Schistosomes are dioecious parasitic flatworms, which live in the vasculature of their mammalian definitive hosts. They are the causative agent of schistosomiasis, a disease of considerable medical and veterinary importance in tropical and subtropical regions. Schistosomes undergo a sexual reproductive stage within their mammalian host enabling interactions between different species, which may result in hybridization if the species involved are phylogenetically close. In Senegal, three closely related species in the Schistosoma haematobium group are endemic: S. haematobium, which causes urogenital schistosomiasis in humans, and S. bovis and S. curassoni, which cause intestinal schistosomiasis in cows, sheep and goats.
Large-scale multi-loci molecular analysis of parasite samples collected from children and domestic livestock across Senegal revealed that interactions and hybridization were taking place between all three species. Evidence of hybridization between S. haematobium/ S. curassoni and S. haematobium/ S. bovis was commonly found in children from across Senegal, with 88% of the children surveyed in areas of suspected species overlap excreting hybrid miracidia. No S. haematobium worms or hybrids thereof were found in ruminants, although S. bovis and S. curassoni hybrid worms were found in cows. Complementary experimental mixed species infections in laboratory rodents confirmed that males and females of each species readily pair and produce viable hybrid offspring.
These data provide indisputable evidence for: the high occurrence of bidirectional hybridization between these Schistosoma species; the first conclusive evidence for the natural hybridisation between S. haematobium and S. curassoni; and demonstrate that the transmission of the different species and their hybrids appears focal. Hybridization between schistosomes has been known to influence the disease epidemiology and enhance phenotypic characteristics affecting transmission, morbidity and drug sensitivity. Therefore, understanding and monitoring such inter-species interactions will be essential for optimizing and evaluating control strategies across such potential hybrid zones.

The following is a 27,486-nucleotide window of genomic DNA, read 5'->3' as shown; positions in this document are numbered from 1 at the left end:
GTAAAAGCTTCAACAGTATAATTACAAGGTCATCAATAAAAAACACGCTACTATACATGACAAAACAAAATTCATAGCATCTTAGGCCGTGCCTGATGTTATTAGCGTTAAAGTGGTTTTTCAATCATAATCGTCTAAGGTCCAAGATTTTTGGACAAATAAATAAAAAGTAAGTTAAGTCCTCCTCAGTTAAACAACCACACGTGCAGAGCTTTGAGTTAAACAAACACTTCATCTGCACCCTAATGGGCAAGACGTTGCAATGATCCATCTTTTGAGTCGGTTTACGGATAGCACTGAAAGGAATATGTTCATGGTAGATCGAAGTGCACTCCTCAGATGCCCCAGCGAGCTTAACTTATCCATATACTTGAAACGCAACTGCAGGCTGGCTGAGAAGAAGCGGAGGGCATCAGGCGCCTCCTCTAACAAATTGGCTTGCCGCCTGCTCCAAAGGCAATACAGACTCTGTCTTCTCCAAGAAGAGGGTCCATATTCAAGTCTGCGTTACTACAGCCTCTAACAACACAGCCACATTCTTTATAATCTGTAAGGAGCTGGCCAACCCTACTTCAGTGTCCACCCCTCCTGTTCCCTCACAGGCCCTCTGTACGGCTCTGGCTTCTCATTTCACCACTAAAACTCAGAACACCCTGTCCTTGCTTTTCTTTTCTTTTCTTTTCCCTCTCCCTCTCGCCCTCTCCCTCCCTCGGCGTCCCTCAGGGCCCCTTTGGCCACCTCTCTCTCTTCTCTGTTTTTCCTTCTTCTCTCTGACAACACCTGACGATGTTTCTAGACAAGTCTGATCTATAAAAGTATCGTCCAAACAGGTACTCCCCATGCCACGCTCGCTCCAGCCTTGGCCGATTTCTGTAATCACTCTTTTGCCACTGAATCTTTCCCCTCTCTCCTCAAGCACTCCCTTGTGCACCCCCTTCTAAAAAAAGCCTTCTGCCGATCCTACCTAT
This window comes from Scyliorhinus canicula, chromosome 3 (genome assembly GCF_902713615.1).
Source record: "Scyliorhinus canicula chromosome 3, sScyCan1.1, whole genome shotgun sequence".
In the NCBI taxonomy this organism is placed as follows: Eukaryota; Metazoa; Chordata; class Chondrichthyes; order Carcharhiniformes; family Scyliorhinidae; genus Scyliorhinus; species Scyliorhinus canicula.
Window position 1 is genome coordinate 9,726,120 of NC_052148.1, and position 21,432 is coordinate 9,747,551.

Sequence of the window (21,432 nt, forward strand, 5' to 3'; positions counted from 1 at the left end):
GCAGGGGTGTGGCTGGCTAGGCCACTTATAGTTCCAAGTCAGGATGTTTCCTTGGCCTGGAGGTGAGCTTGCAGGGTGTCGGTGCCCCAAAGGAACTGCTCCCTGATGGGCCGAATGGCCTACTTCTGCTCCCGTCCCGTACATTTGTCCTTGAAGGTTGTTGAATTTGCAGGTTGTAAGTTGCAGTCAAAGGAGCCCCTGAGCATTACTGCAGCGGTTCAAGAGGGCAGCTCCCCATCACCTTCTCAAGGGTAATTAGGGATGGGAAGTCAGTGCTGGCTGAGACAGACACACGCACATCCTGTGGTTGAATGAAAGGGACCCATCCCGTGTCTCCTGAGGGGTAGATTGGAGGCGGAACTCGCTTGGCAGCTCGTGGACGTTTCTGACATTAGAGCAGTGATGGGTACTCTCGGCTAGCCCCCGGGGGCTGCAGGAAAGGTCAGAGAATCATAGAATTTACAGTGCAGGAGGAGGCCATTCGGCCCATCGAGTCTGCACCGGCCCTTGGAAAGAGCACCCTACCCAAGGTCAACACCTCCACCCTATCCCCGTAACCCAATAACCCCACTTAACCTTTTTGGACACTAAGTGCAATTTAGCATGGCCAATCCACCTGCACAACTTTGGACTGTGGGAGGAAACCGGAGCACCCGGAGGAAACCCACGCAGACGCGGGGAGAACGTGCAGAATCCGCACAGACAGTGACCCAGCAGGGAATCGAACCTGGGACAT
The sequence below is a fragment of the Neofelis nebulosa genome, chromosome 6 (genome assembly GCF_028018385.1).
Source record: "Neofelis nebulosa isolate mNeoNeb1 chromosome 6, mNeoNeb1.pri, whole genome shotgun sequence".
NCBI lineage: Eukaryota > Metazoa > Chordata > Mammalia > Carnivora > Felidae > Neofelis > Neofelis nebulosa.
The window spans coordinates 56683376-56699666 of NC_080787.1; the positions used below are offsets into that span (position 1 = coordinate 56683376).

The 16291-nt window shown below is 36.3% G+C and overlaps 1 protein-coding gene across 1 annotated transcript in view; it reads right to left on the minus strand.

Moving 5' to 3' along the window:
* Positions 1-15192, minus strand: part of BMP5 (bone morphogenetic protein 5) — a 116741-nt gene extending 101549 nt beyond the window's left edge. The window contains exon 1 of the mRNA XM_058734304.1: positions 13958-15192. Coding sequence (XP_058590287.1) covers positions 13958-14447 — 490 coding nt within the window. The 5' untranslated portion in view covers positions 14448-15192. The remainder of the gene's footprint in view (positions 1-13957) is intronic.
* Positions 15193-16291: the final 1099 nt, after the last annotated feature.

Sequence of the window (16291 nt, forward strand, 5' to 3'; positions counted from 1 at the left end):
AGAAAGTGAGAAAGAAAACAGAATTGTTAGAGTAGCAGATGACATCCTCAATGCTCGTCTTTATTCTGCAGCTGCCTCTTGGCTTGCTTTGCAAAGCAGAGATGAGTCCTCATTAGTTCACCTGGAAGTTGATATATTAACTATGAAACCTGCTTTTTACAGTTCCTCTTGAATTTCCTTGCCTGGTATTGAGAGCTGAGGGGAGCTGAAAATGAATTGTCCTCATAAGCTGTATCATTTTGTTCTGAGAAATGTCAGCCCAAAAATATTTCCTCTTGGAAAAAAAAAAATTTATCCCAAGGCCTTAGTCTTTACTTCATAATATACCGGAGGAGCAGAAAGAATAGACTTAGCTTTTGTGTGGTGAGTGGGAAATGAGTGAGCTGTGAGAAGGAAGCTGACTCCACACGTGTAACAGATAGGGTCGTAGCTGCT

Schistosome blood flukes are transmitted through water contact and cause a severe debilitating disease in humans and their livestock. Understanding the biology and epidemiology of these parasites is essential to enable the development of better control strategies in endemic areas. Several species of schistosome exist and species barriers are normally maintained by differences in ecology, host specificity, and evolutionary history. However, hybridization between closely related species can occur if parasites infect the same definitive host. Here we report on the introgression between a human ( S. haematobium) and two ruminant schistosomes ( S. bovis and S. curassoni), the prevalence and distribution of their hybrids and the novel evidence for the presence of S. haematobium/ S. curassoni hybrids in Senegalese children. Modern sampling and genotyping techniques have brought to light the extent of these hybridization events which could have been facilitated by the natural progression in farming, population (both human and livestock) movements and expansion, as well as changes in snail distribution, creating areas of sympatric transmission. Hybridization can lead to phenotypic characteristics that can influence disease epidemiology and control success, highlighting the importance of monitoring these evolving hybrid zones.